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COLLEGE OF TOURAH.
The principal colleges that have been founded by the Viceroy are, it is true, devoted exclusively to the preparation of youths for the military services; but, at the same time, he gives every encouragement to the establishment of schools in all the towns and villages of Egypt. He is himself at the expense of maintaining one near Cairo, at which two thousand male children (chiefly the sons of poor people) are not only educated, but fed, clothed, and even paid, to induce the parents to overcome their pertinacious opposition to the march of intellect.
The establishment that first claims notice is the College of Tourah, where the candidates for commissions in the artillery, engi. neers, and navy, are educated.
The village of Tourah is situated on the right bank of the Nile, about eight miles above Old Cairo. The College stands upon the margin of the river, and its various buildings are disposed so as to enclose a large open space, which serves the double purpose of a play-ground and place of instruction. A brig
NUMBER OF STUDENTS.
of war, fully equipped, is moored abreast of the College, to afford the students practical means of learning naval exercises and gunnery.
The students are three hundred and forty in number, and are divided into eight companies. By far the greater proportion are Arabs, the rest Turks and Candiote Greeks. During my visit, two of the Viceroy's nephews were receiving their education at the College. They were treated — excepting that they got a somewhat better dinner - in every respect like the other lads.
The age of admission is from eleven to fifteen, but Mohammed Ali has broken through the rule, in some instances, by sending young men of nineteen or twenty. Several have even come to school with an establishment of wives.
The students, on first joining the College, are merely required to be able to read and write Arabic: their course of studies afterwards comprises arithmetic, geometry, algebra, military and landscape drawing, fortification, and foreign languages. In the last
COURSE OF INSTRUCTION.
named, they receive instruction according to the particular service for which they are destined; those intended for the navy being taught English, those for the army French, and such as have either taste or capacity for more tongues, learn Italian also. The Turkish language forms a part of the education of all.
I remarked that the Arab youths acquired the pronunciation of French with much greater facility than that of either English or Italian, which was explained to me as arising from its greater similarity to the Turkish. They are occupied ten hours a day at their various studies, and an hour and a half at out-door instruction, in artillery practice, or small arm and sword exercise ; leaving them by far too small a proportion of the day for recreation; in fact, they all looked mentally fatigued.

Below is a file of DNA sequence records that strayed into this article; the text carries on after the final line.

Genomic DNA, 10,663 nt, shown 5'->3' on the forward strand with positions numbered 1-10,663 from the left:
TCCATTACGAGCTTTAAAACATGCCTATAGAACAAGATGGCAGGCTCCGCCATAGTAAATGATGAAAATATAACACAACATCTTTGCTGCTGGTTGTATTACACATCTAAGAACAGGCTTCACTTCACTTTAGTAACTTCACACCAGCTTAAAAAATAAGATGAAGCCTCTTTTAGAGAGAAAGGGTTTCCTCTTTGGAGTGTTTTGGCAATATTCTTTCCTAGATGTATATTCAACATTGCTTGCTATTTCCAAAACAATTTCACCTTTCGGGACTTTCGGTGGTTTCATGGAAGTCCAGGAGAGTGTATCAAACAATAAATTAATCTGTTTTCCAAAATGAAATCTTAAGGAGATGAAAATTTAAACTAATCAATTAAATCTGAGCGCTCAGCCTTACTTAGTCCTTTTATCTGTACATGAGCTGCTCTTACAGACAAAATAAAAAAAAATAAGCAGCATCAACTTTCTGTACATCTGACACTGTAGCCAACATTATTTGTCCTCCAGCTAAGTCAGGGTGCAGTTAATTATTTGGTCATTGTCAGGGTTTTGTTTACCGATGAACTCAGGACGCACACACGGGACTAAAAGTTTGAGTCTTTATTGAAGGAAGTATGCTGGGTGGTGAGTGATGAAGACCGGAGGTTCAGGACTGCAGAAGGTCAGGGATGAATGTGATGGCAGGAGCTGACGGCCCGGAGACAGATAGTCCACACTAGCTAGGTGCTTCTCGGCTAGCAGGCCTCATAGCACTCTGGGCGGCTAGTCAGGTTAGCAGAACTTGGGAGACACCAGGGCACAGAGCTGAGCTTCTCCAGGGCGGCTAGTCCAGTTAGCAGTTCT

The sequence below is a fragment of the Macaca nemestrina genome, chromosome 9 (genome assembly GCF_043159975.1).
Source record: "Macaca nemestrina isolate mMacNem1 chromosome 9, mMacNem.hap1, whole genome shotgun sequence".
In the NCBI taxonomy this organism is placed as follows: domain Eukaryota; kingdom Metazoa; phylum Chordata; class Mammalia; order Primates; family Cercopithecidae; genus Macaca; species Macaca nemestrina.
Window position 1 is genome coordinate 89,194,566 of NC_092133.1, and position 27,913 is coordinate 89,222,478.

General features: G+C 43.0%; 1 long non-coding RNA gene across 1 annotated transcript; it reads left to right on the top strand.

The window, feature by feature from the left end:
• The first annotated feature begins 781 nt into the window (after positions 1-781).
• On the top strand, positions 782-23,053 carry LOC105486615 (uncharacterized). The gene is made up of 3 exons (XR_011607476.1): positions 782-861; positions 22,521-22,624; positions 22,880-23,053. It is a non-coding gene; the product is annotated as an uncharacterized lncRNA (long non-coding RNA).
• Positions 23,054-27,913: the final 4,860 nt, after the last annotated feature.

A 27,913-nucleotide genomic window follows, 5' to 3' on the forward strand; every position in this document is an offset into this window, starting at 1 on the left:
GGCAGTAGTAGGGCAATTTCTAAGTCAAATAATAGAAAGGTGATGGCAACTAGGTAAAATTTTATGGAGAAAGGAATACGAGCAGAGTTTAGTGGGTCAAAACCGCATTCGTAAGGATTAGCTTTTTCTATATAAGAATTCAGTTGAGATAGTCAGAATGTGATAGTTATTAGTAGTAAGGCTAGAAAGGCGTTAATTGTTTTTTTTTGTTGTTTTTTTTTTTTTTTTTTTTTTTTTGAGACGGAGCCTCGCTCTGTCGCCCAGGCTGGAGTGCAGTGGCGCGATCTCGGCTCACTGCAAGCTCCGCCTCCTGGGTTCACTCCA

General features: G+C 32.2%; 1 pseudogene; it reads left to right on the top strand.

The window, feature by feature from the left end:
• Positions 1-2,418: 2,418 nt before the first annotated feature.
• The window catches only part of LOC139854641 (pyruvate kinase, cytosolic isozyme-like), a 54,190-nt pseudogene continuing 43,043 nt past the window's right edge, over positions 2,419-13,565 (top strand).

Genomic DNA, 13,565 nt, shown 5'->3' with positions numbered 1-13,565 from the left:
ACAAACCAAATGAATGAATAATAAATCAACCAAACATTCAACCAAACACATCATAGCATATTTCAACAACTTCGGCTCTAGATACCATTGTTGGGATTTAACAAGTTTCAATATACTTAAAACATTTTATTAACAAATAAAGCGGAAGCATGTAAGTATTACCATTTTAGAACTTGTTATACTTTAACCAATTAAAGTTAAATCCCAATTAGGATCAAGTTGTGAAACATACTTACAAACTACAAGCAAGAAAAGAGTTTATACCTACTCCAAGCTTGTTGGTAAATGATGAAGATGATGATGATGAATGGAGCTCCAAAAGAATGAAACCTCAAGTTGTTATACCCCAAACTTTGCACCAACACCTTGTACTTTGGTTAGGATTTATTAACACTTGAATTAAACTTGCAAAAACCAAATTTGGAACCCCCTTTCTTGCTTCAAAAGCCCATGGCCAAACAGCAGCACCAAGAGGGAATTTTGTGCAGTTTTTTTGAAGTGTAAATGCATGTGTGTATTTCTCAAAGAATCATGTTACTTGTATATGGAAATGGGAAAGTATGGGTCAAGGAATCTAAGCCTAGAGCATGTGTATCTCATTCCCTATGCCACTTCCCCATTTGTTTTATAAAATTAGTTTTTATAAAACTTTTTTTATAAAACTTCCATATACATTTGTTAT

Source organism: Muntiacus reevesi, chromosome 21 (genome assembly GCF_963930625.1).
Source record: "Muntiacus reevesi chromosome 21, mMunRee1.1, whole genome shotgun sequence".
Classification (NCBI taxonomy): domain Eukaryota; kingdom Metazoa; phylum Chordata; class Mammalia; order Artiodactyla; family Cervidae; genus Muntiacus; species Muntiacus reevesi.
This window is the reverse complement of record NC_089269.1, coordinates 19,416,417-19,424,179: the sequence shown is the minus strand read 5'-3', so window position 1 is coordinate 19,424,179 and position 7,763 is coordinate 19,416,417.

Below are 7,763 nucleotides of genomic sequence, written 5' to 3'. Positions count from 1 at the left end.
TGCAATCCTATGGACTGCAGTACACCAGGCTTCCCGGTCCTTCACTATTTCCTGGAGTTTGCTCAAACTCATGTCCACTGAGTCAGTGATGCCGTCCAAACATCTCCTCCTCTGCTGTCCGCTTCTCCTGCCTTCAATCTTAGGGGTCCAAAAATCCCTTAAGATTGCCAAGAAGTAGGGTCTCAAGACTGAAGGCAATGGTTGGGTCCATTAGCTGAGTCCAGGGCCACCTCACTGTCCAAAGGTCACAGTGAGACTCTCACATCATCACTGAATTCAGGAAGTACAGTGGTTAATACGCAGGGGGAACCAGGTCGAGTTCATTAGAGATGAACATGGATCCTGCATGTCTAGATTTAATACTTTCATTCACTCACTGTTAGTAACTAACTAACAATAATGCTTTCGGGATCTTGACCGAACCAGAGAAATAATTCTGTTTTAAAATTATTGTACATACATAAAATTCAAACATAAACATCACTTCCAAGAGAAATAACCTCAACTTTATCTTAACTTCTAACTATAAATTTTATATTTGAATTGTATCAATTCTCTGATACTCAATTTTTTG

The conduct of the lads appeared very correct and orderly, and great attention is evidently paid to the cleanliness of their habits. The principal want of the establishment is that of properly qualified professors, particu
larly of languages and drawing. English and Italian were taught by a young Spaniard : French by a German, who, after a vain attempt to persuade Mohammed Ali that High Dutch was the most useful of modern dialects, succeeded at length in convincing him that a wide Saxon mouth gives a peculiarly soft turn to the final ants and ments of the French language.
The halls of study are small, but lofty and airy, and occupy the whole of one side of the square. Another division of the building contains the dormitories - eight large apartments, each capable of accommodating an entire company
of students. They are scrupulously clean, and to each is attached a washing-room. Every cadet has a separate bed made up on boards and iron trestles, and is furnished with a garde-robe for his clothes, &c.
The refectory and kitchen occupy another side of the square, and do equal credit to the establishment. The students are formed in messes of ten, and squat down round circular tables, the place of each being marked by a
piece of bread and wooden spoon. They are furnished with but two meals a day-(for a crust of bread issued at daybreak, though literally a breakfast, can hardly be called a meal); the first at mid-day, the other at sunset. Each consists of soup, a stew of meat, vegetables, and maccaroni. The habit of eating out of the same dish-helping themselves generally with their fingers-still obtains; rendering a plentiful supply of copper kettles and hot water necessary, to remove any obstinately adhesive particles of paste or grease, which cannot be displaced from the fingers by the usual Arab process.
The hospital is on the western side of the square, facing the Nile. I was surprised to find that, out of so many youths, seven or eight was the average number of its inmates ; and of these the greater portion are victims to a too easy access to the dissipations of the capital.
Under the hospital is the armoury, which might be better arranged, and its contents in better order.